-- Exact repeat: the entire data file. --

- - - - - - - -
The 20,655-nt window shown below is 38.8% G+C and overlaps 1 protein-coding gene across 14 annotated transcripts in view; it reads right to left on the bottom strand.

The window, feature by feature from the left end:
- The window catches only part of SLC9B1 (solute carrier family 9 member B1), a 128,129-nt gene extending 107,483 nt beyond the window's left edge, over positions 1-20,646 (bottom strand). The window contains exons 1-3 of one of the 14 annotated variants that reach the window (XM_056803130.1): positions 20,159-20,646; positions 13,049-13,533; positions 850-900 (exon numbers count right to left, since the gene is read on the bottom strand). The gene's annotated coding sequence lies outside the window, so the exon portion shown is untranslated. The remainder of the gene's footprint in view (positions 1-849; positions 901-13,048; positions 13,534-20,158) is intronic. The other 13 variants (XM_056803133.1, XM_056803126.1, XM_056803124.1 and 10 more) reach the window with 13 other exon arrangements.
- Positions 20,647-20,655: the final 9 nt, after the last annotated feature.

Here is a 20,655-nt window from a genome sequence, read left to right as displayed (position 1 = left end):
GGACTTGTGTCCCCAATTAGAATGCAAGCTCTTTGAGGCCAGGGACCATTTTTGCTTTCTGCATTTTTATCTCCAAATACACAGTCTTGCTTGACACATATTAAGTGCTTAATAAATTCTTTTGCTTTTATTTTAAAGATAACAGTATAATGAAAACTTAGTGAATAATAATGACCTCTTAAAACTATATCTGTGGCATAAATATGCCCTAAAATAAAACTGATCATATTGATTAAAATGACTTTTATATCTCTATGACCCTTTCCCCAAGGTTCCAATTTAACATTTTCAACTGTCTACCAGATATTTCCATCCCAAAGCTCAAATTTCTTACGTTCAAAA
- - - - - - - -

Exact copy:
The 20,655-nt window shown below is 38.8% G+C and overlaps 1 protein-coding gene across 14 annotated transcripts in view; it reads right to left on the bottom strand.

The window, feature by feature from the left end:
- The window catches only part of SLC9B1 (solute carrier family 9 member B1), a 128,129-nt gene extending 107,483 nt beyond the window's left edge, over positions 1-20,646 (bottom strand). The window contains exons 1-3 of one of the 14 annotated variants that reach the window (XM_056803130.1): positions 20,159-20,646; positions 13,049-13,533; positions 850-900 (exon numbers count right to left, since the gene is read on the bottom strand). The gene's annotated coding sequence lies outside the window, so the exon portion shown is untranslated. The remainder of the gene's footprint in view (positions 1-849; positions 901-13,048; positions 13,534-20,158) is intronic. The other 13 variants (XM_056803133.1, XM_056803126.1, XM_056803124.1 and 10 more) reach the window with 13 other exon arrangements.
- Positions 20,647-20,655: the final 9 nt, after the last annotated feature.

Here is a 20,655-nt window from a genome sequence, read left to right as displayed (position 1 = left end):
GGACTTGTGTCCCCAATTAGAATGCAAGCTCTTTGAGGCCAGGGACCATTTTTGCTTTCTGCATTTTTATCTCCAAATACACAGTCTTGCTTGACACATATTAAGTGCTTAATAAATTCTTTTGCTTTTATTTTAAAGATAACAGTATAATGAAAACTTAGTGAATAATAATGACCTCTTAAAACTATATCTGTGGCATAAATATGCCCTAAAATAAAACTGATCATATTGATTAAAATGACTTTTATATCTCTATGACCCTTTCCCCAAGGTTCCAATTTAACATTTTCAACTGTCTACCAGATATTTCCATCCCAAAGCTCAAATTTCTTACGTTCAAAA